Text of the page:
Our client, age 17, went to a 7-11 with four of his friends, where they paid a customer of legal age to buy them two six-packs of beer. It was about ten p.m. The five minors then went to the upper level of a Cal State Long Beach parking structure, where they sat on the concrete parking blocks drinking beer.
Our client had no reason to be doing this, except just to have fun in a self-destructive way. He was a senior at a private high school in Long Beach, where he had a 4.22 GPA. He aspired to attend Long Beach State next fall.
In 30 Words or Less: Client, age 17, was found with four friends drinking beer at top level of Cal State Long Beach parking structure at about 11:00 p.m. Campus police cited our client for being underage and in possession of alcohol (Business & Professions Code § 25662), which carries with it a one-year driver’s license suspension. Case resolved at Van Nuys Juvenile Traffic Court with judge dismissing the case.
Our client and his friends heard a car coming up to the top of the parking structure, so they left their opened beer bottles outside the car and all went back inside the car. They hoped to appear inconspicuous and not raise suspicions. However, the car driving up to the top of the parking structure was a police officer.
The Cal State Long Beach campus police were familiar with such a scene, as the upper deck was a popular place for high school kids to come to drink a few beers.
The cops immediately stopped their cars and ordered our client and his five friends to get out of the car. Each one did and stood facing the officers.
The officer asked our client how they obtained the alcohol and they described asking a homeless person to get the beer for them. The officers never asked who spoke with the homeless person or which one of the youths paid the homeless person.
Each of the juveniles were handed a promise to appear in the Van Nuys Juvenile Traffic Court at a later date. Each one signed it and left. Police officers literally drove our client home.
At the arraignment in Van Nuys, our client appeared with just his parents. The judge there warned him that he faced a one-year suspension of his driving privileges under Vehicle Code § 13302.5 and that he faced a criminal record for a misdemeanor.
Neither the client nor his parents understood how serious the charges were. When they called Greg Hill & Associates, they did not understand that a criminal record for a misdemeanor could affect their son’s admission to college, as many colleges now review the criminal histories of their applicants. It could also affect his ability to obtain an internship as well as a job.
Greg explained that juvenile adjudications were not convictions, and that they were supposed to be kept confidential, but Greg opined that he thought this supposed confidentiality would be eroded with time as background check companies competed to provide the most thorough records for customers.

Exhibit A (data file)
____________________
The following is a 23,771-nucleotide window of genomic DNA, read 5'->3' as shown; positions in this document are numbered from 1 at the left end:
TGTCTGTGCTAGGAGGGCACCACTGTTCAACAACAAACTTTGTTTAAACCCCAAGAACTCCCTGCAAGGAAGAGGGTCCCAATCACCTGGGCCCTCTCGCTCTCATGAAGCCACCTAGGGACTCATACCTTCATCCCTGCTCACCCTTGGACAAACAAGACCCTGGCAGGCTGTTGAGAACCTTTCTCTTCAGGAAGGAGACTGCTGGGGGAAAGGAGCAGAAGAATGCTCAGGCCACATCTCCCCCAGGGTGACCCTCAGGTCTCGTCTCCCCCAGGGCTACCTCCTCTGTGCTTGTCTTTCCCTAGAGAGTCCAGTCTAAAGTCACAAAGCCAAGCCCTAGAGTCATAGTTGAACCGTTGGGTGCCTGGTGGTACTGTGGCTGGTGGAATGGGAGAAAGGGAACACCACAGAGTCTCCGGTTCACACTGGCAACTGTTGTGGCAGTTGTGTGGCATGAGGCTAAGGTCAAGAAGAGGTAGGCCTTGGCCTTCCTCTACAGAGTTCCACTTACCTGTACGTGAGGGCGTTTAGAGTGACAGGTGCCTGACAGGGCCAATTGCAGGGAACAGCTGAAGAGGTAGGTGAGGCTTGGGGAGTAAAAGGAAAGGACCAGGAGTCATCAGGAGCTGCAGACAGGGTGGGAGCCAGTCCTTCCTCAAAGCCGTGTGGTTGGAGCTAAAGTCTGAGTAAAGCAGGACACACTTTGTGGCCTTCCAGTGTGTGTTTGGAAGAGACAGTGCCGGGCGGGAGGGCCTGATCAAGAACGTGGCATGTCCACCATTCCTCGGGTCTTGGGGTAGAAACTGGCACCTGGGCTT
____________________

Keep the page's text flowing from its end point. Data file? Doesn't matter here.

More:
Greg also described how it was possible to have the juvenile court judge make a finding that the client’s need to drive was a critical need, which would allow the client to obtain a critical needs restricted license. This would allow him to drive to and from school, both high school and college, as well as drive his two younger siblings to a host of music lessons, sports practices and tutors. The client’s parents co-owned a small business and worked enormous hours, so they relied upon the client to do this.
Greg explained how the juvenile court system focuses on rehabilitation, so the client should have a mitigation packet of materials for the judge to show he deserved a judicial finding of a critical needs license. The client could then take this to the DMV to obtain such a license.
Greg suggested that the client attend ten alcoholic anonymous meetings, perform a small amount of community service (a conviction for Business & Professions Code § 25662 requires 24 to 32 hours of community service, a $250 fine and attendance at a juvenile DUI program), write an essay for the judge about why being a minor in possession of alcohol is illegal and show the judge his high school transcript and resume.
The client, with the help of his parents, then followed Greg’s recommendation and Greg prepared a short mitigation brief for trial for the judge to read. The goal was that if the client were convicted, the judge would sign the Finding of Critical Need to Drive that would spare the client the one-year license suspension.
On the day of trial, however, the police officers subpoenaed to court failed to appear and the judge dismissed the case. The client and his parents were relieved and yet happy that everything possible was done to prepare in case the officers had appeared and the client was convicted.
For more information about minors in possession of alcohol, please click on the following articles:
- Minor in Possession of Alcohol - What Happens?
- What Is a Critical Needs Restricted License?